Understanding customer behaviour is the greatest currency available to brands. To achieve this, brands are increasingly using ethnographic research techniques to understand more accurately how people are living their lives.
Ethnography involves observing and discussing the ordinary activities of people in their naturally occurring settings, uncovering more insightful information about what people do, rather than what they say they actually do.
This may not sound much, but the impact can be significant. It allows for a more personal and in-depth view of the participants and their behaviour and choices, and will provide valuable insights about how, why and when customers might choose brands or new products and the role that these will play within the consumer’s life.
In this sense, ethnographic research can help brands really get under the skins of their customers. This means spending a lot of time hanging out with respondents as they chat, shop and get on with the tasks that make up their everyday lives, so that we can witness their actual behaviours in a natural environment, with nothing artificial or contrived to influence the findings.
By taking an ethnographic approach, we can observe and monitor anything from food preparation rituals to the food storage habits of Britain’s consumers; which products are given priority position at the front of the cupboard and which are pushed to the back, and why; which products only make it as far as the ‘back-up’ store cupboard.
We look at what we call ‘real life packaging’ – observing how easy or difficult families find it to manage types of product packaging, which can be used by brands to inform new packaging options. We also monitor eating occasions, frequently filming family eating occasions to look at how, why and when certain foods are included.
If we look at a particular category, for example cereals, we may look at all cereal eating occasions. For this, we would be as interested in the ‘misuse’ of cereals as we would in conventional breakfast consumption. This would help identify snacking, or use of cereals for lunch or even dinner rather than how one might expect cereals to be consumed.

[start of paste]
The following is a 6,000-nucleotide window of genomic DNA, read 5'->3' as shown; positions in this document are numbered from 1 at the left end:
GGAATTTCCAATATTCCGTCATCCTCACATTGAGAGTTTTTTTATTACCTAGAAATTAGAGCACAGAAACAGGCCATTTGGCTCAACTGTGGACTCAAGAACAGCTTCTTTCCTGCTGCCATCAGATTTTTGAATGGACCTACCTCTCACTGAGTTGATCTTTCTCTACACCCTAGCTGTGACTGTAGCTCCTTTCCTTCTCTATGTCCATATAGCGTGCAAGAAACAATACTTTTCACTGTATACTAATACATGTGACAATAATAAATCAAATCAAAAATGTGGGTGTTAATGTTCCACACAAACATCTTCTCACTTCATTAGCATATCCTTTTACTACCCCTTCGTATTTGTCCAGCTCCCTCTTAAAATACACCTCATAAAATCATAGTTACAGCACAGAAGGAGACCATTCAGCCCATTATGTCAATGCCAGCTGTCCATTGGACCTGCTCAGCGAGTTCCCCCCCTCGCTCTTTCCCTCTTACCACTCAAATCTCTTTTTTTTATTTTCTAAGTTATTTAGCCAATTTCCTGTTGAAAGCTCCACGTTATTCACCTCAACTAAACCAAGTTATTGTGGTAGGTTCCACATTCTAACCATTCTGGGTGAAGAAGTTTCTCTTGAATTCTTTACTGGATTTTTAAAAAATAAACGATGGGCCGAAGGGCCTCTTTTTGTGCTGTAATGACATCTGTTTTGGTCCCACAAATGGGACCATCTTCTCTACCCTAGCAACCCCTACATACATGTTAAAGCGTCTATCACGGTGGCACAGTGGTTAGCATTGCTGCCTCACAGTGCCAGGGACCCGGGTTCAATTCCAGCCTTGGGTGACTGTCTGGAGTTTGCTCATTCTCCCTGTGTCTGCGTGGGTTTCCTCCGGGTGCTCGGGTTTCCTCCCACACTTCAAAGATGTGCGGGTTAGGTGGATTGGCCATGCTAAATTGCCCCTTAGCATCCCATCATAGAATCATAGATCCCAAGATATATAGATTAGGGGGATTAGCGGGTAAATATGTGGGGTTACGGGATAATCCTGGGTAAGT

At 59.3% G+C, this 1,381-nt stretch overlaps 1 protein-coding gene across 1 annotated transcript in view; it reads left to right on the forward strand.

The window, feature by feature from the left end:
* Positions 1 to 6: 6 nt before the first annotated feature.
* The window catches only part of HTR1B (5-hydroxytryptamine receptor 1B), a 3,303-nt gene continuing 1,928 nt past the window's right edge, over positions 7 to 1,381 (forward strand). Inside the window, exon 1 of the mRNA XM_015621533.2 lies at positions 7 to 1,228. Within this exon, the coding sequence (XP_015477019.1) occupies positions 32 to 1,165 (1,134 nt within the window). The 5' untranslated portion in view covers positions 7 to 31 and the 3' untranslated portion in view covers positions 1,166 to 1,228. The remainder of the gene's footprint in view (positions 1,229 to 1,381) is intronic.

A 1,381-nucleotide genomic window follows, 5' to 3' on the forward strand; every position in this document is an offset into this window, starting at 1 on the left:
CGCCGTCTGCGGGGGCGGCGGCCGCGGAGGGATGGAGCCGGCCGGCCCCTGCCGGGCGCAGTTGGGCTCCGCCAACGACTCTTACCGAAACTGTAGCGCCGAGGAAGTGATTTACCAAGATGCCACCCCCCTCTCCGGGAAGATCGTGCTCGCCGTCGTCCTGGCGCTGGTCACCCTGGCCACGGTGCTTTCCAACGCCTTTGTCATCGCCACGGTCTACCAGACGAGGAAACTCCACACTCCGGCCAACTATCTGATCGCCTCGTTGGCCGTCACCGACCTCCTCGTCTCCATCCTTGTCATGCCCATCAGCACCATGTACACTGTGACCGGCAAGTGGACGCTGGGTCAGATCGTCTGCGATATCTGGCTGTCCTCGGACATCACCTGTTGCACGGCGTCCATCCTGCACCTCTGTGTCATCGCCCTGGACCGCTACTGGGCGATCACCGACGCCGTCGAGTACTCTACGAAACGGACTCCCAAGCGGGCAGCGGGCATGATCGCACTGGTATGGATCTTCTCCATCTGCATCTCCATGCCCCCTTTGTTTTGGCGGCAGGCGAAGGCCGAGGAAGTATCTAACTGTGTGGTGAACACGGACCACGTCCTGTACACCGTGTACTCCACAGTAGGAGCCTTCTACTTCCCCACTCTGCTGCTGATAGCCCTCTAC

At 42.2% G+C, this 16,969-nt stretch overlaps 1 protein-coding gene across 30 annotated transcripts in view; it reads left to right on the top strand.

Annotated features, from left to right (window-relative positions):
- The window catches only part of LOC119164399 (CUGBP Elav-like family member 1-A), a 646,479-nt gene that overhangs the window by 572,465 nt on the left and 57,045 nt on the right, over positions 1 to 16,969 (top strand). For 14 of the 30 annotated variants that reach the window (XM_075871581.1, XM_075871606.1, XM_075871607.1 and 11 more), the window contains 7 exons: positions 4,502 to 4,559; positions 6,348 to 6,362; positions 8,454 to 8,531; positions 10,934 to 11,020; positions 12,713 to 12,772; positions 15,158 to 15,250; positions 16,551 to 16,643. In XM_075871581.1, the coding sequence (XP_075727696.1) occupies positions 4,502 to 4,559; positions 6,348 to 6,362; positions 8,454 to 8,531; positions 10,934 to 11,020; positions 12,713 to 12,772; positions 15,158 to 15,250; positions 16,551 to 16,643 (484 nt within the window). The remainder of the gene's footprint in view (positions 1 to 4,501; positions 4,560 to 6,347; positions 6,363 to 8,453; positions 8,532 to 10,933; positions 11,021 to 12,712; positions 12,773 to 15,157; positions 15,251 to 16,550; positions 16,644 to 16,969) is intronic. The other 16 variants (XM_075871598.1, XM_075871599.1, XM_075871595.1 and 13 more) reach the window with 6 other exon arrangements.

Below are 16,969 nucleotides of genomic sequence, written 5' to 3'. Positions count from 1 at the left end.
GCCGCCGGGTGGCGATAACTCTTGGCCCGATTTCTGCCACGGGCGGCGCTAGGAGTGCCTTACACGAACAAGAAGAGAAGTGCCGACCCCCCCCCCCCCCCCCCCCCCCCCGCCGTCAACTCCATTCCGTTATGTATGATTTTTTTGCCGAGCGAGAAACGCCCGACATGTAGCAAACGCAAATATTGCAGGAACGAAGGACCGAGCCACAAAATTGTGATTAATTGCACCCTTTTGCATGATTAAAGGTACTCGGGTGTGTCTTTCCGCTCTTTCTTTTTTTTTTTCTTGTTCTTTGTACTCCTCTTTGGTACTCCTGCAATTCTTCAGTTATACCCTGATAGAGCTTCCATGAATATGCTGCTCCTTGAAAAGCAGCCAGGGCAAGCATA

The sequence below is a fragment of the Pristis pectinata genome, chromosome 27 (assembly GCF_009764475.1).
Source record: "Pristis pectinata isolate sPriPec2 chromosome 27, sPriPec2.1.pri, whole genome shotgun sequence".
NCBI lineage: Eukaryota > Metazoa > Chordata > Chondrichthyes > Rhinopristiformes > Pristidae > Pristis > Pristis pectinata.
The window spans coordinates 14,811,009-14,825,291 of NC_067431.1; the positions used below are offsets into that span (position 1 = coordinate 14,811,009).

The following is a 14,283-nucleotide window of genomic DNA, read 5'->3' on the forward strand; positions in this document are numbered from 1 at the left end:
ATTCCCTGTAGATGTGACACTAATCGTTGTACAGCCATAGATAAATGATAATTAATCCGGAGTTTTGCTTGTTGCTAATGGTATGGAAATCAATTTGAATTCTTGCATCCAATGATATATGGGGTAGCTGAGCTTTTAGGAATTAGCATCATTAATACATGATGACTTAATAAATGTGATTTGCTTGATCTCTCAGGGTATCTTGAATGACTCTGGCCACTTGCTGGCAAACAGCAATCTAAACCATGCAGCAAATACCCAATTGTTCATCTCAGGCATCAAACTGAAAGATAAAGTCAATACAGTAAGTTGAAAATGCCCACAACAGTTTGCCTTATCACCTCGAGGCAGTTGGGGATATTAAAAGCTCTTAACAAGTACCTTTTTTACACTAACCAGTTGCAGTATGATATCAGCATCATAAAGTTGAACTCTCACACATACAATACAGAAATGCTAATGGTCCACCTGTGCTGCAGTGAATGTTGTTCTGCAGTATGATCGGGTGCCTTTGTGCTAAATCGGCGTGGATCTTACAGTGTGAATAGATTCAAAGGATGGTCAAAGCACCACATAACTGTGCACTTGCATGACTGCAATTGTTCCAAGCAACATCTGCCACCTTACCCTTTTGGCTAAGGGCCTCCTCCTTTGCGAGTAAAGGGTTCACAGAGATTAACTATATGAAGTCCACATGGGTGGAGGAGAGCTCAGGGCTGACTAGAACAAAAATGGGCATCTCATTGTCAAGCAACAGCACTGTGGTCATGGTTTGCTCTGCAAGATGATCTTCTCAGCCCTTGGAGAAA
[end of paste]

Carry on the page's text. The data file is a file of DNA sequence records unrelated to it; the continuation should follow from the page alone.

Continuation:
There is a downside. Traditional, pure ethnography is expensive and time-consuming. Because the aim is to capture natural behaviour, the ethnographer must wait until this behaviour occurs, and that can mean a lot of waiting.
The aim of our Ethnobus methodology is to capitalise on this waiting time. While we are waiting for a respondent to interact with one client’s category, we can observe what they are doing in another, gradually building up a holistic view of consumers’ lives, of value to a diverse range of clients.
For those willing to adopt a pragmatic approach, it’s also possible to eliminate much of the wastage by adopting a task-based approach. To do this, we set respondents a number of tasks, each designed to uncover a different aspect of relevant behaviour without revealing the core focus of our interest. We shorten the observation time by asking respondents to do some of the work for us – be that blogging, keeping diaries, sharing photos and video footage online – all of which, thanks to Twitter, fits with their natural behaviour.
There are now many examples of brands taking rich insights obtained through ethnographic research and utilising them for tangible effect.
All sectors can use this form of research effectively, particularly when minute observations and insights can have such an influence. Rather than making marketing or product development decisions based on instinct or a general feeling for the way the market is going, only closer consumer research can provide brands with detailed insights on which to rely.
Hetta Bramley is qualitative director of customer insight agency Engage Research.
© FoodBev Media Ltd 2017